The pit crew’s job is to show Elizabeth that teams and groups who work together for common goals don’t just exist in the military.  In contrast to the board room where Elizabeth’s looked down on, the pit crew includes and bonds with her. They integrate their work to help her achieve and likewise she recognizes their contribution.

Wentworth and Benwick name’s come from Austen’s Persuasion. Good friends in that book, they help move the story and help Darcy figure out his role in the effort.  Marianne is Elinor’s, and thus Allie’s, sister in Sense and Sensibility.  Trying to stay true to Austen she is a bit more dramatic and a bit of a chatterbox.  Though seemingly a bit of an airhead, I made her the chief aerodynamicist and an intelligent important part of the team. There are no dumb women allowed in the book. Later Marianne keeps Elizabeth and Darcy informed of other activities not Reno related.  I wanted all the team to be smart, likeable, and people I’d want to spend time with. 


Do you have any original characters that you are fond of?

Leigh: Dr. Abbott in this book is based on a doctor that helped me with research for book one and the doctor that did my dad’s physical for pilot training in the 80s. It’s a tribute to those medical professionals that have helped so many different people in my life.

Paul: The easiest characters to write were Homer and June Rudd.  They are my in-laws and Leigh’s grandparents.  All their characteristics were biographical and I can imagine them doing everything and saying everything in the book.  I hit the jackpot for the world’s best in-laws.


Author Bios

Leigh Dreyer is a huge fan of Jane Austen variations and the JAFF community. She is blessed to have multi-generational military connections through herself and her husband, who she met in pilot training. She often describes her formative years in this way: “You know the ‘Great Balls of Fire’ scene in Top Gun (Goose, you big stud!) when Goose and Meg Ryan have their kid on the piano? I was that kid.” Leigh lives with her pilot husband, a plane-obsessed son, a daughter who was a pink pilot for Halloween, and a one-year-old son who is so used to F-16 noise, he does not even startle to sonic booms.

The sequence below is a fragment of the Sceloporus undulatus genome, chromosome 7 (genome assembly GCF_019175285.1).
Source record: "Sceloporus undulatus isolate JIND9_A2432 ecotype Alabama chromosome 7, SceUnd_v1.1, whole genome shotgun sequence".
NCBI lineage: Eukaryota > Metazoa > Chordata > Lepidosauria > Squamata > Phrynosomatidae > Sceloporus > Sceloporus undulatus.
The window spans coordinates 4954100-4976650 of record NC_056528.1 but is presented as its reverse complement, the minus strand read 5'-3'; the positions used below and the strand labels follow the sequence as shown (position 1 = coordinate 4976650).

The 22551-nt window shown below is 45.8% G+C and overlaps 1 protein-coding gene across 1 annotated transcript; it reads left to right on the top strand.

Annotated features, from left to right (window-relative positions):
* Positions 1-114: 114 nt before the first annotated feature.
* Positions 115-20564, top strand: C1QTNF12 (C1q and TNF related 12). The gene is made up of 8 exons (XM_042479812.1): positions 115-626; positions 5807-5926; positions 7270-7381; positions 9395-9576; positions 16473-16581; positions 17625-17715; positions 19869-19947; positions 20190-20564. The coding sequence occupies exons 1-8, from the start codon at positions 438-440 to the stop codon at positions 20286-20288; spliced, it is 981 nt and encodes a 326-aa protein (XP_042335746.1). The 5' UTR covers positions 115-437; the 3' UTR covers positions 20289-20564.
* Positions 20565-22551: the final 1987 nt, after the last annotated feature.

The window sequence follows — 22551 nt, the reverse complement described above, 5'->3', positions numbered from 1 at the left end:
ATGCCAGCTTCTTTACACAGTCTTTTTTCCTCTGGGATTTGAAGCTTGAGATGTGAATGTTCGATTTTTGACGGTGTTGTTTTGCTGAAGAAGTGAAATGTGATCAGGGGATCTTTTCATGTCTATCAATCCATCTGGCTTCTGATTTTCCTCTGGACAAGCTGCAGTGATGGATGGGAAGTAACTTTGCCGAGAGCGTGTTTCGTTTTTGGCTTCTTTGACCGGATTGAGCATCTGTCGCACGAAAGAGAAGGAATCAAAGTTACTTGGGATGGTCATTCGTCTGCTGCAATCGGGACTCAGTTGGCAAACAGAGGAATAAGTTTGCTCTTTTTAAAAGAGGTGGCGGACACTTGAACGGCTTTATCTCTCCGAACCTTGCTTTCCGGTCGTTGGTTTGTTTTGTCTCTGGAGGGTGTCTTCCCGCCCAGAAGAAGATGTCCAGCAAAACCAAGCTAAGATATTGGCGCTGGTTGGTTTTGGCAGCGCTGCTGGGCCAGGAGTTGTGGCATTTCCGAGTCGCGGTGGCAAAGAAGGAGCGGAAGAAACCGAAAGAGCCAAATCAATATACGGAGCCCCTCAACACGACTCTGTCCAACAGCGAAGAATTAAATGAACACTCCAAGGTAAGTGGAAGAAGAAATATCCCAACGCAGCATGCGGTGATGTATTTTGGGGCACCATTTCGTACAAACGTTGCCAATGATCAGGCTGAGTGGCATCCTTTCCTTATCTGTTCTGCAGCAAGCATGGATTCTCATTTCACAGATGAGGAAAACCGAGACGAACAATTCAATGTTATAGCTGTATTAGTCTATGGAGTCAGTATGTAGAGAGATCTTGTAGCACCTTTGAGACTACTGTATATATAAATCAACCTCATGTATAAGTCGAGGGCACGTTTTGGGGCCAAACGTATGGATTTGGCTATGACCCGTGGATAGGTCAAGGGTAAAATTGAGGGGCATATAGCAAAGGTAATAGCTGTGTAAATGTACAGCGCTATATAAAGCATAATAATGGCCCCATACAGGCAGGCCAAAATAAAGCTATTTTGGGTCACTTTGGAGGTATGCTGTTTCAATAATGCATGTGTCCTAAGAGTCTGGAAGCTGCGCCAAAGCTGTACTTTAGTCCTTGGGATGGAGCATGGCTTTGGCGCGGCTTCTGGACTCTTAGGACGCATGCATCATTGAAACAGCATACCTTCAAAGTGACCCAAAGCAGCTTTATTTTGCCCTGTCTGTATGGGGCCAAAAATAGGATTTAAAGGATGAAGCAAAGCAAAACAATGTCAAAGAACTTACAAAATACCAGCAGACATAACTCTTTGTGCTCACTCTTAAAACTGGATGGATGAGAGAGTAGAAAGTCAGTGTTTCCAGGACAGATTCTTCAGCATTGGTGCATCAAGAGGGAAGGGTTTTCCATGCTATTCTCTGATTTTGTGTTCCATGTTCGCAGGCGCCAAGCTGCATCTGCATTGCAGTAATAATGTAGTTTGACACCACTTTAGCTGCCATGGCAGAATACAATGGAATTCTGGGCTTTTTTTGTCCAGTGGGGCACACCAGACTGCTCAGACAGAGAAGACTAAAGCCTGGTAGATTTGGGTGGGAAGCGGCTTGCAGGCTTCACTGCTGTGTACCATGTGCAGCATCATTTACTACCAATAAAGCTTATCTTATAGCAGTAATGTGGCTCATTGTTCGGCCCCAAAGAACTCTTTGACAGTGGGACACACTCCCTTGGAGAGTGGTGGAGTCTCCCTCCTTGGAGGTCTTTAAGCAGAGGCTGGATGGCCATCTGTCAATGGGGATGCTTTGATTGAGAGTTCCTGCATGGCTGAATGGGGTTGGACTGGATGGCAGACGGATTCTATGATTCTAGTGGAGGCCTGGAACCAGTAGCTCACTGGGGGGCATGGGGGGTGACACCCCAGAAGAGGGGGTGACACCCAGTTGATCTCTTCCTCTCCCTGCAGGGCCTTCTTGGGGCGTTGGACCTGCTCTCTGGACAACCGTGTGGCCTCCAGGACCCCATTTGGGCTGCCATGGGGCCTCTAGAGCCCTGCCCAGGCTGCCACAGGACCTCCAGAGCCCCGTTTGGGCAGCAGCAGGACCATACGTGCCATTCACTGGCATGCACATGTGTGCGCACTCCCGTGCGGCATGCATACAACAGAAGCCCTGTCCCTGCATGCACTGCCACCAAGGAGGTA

Paul Trockner was an Air Force fighter pilot for twenty-eight years. He flew the F-111, T-37, A-10, and T-38. He currently teaches fighter pilots using simulator instruction. He has been happily married for thirty-six years to his lovely wife Elizabeth. Leigh is the oldest of his five children.


Came a Flight Gently Links

Amazon US


The Flight Path Less Traveled Links

Amazon US:

Amazon UK:


The Best Laid Flight Plans Links

Amazon US link:

Amazon UK link:


Contact Information

Author Name: Leigh Dreyer and Paul Trockner


Facebook: Leigh Dreyer

Facebook Page: @leighdreyerauthor



Thank you for that interview. I have really enjoyed watching this series progress. I wish you both every success! 

Monday, February 08, 2021

Blog Tour: Death in Highbury: An Emma Mystery by Riana Everly - giveaway!

"When political chaos in London forces Mary Bennet to take refuge in the picturesque town of Highbury, Surrey, she quickly finds herself safe among friends. Emma Woodhouse welcomes her as a guest at Hartfield, Jane Fairfax is delighted by her love of music, and Frank Churchill can’t stop flirting with her. But it is not long before Mary starts to suspect that beneath the charming surface, Highbury hides some dark secrets.

Alexander Lyons is sent to Surrey on an investigation, and at his friend Darcy’s request, heads to Highbury to make certain Mary is comfortable and safe. But no sooner does he arrive than one local man dies, and then another!

Soon Alexander and Mary are thrust into the middle of a baffling series of deaths. Are they accidents? Or is there a very clever murderer hiding in their midst? And can they put their personal differences aside in time to prevent yet another death in Highbury?"

A Few Words from Emma

Thank you so much for hosting me here today. It’s the first stop on my blog tour for my new Austen-inspired mystery, Death in Highbury: An Emma Mystery, and I’m thrilled to be sharing a bit of it with you today.

This is the second mystery in my Miss Mary Investigates series. Mary Bennet steps out from her sisters’ shadows and takes centre stage as a sleuth, accompanied by annoying London-based investigator Alexander Lyons. The first mystery, Death of a Clergyman, took place within the world of Pride and Prejudice. This new one, Death in Highbury, takes Mary and Alexander into the world of Emma.

Although Mary and Alexander are the ones who look into a rash of mysterious deaths in Highbury, their arrival on the scene rather throws the whole town into a bit of chaos. And since Emma reigns in Highbury, I’ll let her explain what’s going on.


Greetings, friends. I am delighted to see you. As Ms. Everly has said, our ordinary little town has seen a bit more excitement of late than is usual. It all started when, for reasons too shocking and unsuitable for delicate ears to discuss, a young lady arrived in our midst. Our friend and neighbour Mr. Knightley came to bring us the news that she would be in need of a place to stay, and I am always pleased to be of use to everybody in Highbury, whether from here or from away.